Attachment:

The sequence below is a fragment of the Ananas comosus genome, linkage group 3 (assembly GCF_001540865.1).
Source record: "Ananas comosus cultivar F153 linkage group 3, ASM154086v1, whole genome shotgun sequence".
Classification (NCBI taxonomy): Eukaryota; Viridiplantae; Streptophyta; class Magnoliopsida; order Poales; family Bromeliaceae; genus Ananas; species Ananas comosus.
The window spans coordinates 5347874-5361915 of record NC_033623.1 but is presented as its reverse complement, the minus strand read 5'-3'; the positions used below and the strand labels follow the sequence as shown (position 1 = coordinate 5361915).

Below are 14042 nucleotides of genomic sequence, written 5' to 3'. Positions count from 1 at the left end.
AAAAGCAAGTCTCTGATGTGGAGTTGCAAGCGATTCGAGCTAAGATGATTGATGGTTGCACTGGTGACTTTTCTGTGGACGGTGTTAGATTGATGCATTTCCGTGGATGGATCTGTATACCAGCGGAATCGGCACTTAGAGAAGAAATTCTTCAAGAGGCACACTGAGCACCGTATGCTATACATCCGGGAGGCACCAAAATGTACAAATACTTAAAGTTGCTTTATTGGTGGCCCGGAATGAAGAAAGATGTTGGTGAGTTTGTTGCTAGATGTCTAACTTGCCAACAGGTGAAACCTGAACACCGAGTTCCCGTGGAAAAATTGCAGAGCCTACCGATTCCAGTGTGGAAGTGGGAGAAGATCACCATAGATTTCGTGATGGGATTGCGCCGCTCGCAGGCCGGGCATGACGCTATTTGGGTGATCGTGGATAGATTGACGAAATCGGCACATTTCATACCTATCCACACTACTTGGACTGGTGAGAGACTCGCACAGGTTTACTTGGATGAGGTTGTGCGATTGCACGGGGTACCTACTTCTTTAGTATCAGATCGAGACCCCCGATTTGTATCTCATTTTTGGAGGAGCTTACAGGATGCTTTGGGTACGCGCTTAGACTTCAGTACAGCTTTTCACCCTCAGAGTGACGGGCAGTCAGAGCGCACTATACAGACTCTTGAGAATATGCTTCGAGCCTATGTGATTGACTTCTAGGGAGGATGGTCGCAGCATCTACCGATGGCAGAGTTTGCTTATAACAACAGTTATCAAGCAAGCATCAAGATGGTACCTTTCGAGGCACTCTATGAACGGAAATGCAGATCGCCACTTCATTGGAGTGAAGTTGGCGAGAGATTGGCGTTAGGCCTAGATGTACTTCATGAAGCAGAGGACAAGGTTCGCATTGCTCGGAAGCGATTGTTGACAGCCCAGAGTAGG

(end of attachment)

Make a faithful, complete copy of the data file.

The sequence below is a fragment of the Ananas comosus genome, linkage group 3 (assembly GCF_001540865.1).
Source record: "Ananas comosus cultivar F153 linkage group 3, ASM154086v1, whole genome shotgun sequence".
Classification (NCBI taxonomy): Eukaryota; Viridiplantae; Streptophyta; class Magnoliopsida; order Poales; family Bromeliaceae; genus Ananas; species Ananas comosus.
The window spans coordinates 5347874-5361915 of record NC_033623.1 but is presented as its reverse complement, the minus strand read 5'-3'; the positions used below and the strand labels follow the sequence as shown (position 1 = coordinate 5361915).

Below are 14042 nucleotides of genomic sequence, written 5' to 3'. Positions count from 1 at the left end.
AAAAGCAAGTCTCTGATGTGGAGTTGCAAGCGATTCGAGCTAAGATGATTGATGGTTGCACTGGTGACTTTTCTGTGGACGGTGTTAGATTGATGCATTTCCGTGGATGGATCTGTATACCAGCGGAATCGGCACTTAGAGAAGAAATTCTTCAAGAGGCACACTGAGCACCGTATGCTATACATCCGGGAGGCACCAAAATGTACAAATACTTAAAGTTGCTTTATTGGTGGCCCGGAATGAAGAAAGATGTTGGTGAGTTTGTTGCTAGATGTCTAACTTGCCAACAGGTGAAACCTGAACACCGAGTTCCCGTGGAAAAATTGCAGAGCCTACCGATTCCAGTGTGGAAGTGGGAGAAGATCACCATAGATTTCGTGATGGGATTGCGCCGCTCGCAGGCCGGGCATGACGCTATTTGGGTGATCGTGGATAGATTGACGAAATCGGCACATTTCATACCTATCCACACTACTTGGACTGGTGAGAGACTCGCACAGGTTTACTTGGATGAGGTTGTGCGATTGCACGGGGTACCTACTTCTTTAGTATCAGATCGAGACCCCCGATTTGTATCTCATTTTTGGAGGAGCTTACAGGATGCTTTGGGTACGCGCTTAGACTTCAGTACAGCTTTTCACCCTCAGAGTGACGGGCAGTCAGAGCGCACTATACAGACTCTTGAGAATATGCTTCGAGCCTATGTGATTGACTTCTAGGGAGGATGGTCGCAGCATCTACCGATGGCAGAGTTTGCTTATAACAACAGTTATCAAGCAAGCATCAAGATGGTACCTTTCGAGGCACTCTATGAACGGAAATGCAGATCGCCACTTCATTGGAGTGAAGTTGGCGAGAGATTGGCGTTAGGCCTAGATGTACTTCATGAAGCAGAGGACAAGGTTCGCATTGCTCGGAAGCGATTGTTGACAGCCCAGAGTAGG